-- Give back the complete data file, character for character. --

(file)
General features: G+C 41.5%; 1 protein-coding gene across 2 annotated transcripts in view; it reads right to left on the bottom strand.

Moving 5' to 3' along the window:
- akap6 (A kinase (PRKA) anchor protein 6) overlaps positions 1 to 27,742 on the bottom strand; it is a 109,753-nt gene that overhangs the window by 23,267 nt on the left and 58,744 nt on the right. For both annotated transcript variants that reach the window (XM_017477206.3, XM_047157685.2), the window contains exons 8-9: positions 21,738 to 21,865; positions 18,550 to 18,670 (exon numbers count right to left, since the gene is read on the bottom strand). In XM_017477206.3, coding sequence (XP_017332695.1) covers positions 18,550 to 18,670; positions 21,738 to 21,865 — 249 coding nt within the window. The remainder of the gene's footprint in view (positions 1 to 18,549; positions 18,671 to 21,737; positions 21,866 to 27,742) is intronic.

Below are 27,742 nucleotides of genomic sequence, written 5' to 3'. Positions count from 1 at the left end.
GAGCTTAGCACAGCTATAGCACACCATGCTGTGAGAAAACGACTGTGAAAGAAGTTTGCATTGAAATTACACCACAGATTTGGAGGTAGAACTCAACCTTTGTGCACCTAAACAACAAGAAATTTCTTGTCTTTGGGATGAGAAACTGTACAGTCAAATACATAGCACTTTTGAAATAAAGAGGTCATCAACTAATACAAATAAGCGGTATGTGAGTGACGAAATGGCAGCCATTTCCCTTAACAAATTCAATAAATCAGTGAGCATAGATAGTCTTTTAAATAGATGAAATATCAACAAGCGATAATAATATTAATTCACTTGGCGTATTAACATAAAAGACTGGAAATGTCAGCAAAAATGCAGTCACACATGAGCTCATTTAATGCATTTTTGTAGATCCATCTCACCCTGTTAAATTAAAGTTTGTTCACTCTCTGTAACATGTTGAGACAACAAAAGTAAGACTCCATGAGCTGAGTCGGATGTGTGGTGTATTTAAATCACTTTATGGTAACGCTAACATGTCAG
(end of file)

General features: G+C 41.5%; 1 protein-coding gene across 2 annotated transcripts in view; it reads right to left on the bottom strand.

Moving 5' to 3' along the window:
- akap6 (A kinase (PRKA) anchor protein 6) overlaps positions 1 to 27,742 on the bottom strand; it is a 109,753-nt gene that overhangs the window by 23,267 nt on the left and 58,744 nt on the right. For both annotated transcript variants that reach the window (XM_017477206.3, XM_047157685.2), the window contains exons 8-9: positions 21,738 to 21,865; positions 18,550 to 18,670 (exon numbers count right to left, since the gene is read on the bottom strand). In XM_017477206.3, coding sequence (XP_017332695.1) covers positions 18,550 to 18,670; positions 21,738 to 21,865 — 249 coding nt within the window. The remainder of the gene's footprint in view (positions 1 to 18,549; positions 18,671 to 21,737; positions 21,866 to 27,742) is intronic.

Below are 27,742 nucleotides of genomic sequence, written 5' to 3'. Positions count from 1 at the left end.
GAGCTTAGCACAGCTATAGCACACCATGCTGTGAGAAAACGACTGTGAAAGAAGTTTGCATTGAAATTACACCACAGATTTGGAGGTAGAACTCAACCTTTGTGCACCTAAACAACAAGAAATTTCTTGTCTTTGGGATGAGAAACTGTACAGTCAAATACATAGCACTTTTGAAATAAAGAGGTCATCAACTAATACAAATAAGCGGTATGTGAGTGACGAAATGGCAGCCATTTCCCTTAACAAATTCAATAAATCAGTGAGCATAGATAGTCTTTTAAATAGATGAAATATCAACAAGCGATAATAATATTAATTCACTTGGCGTATTAACATAAAAGACTGGAAATGTCAGCAAAAATGCAGTCACACATGAGCTCATTTAATGCATTTTTGTAGATCCATCTCACCCTGTTAAATTAAAGTTTGTTCACTCTCTGTAACATGTTGAGACAACAAAAGTAAGACTCCATGAGCTGAGTCGGATGTGTGGTGTATTTAAATCACTTTATGGTAACGCTAACATGTCAG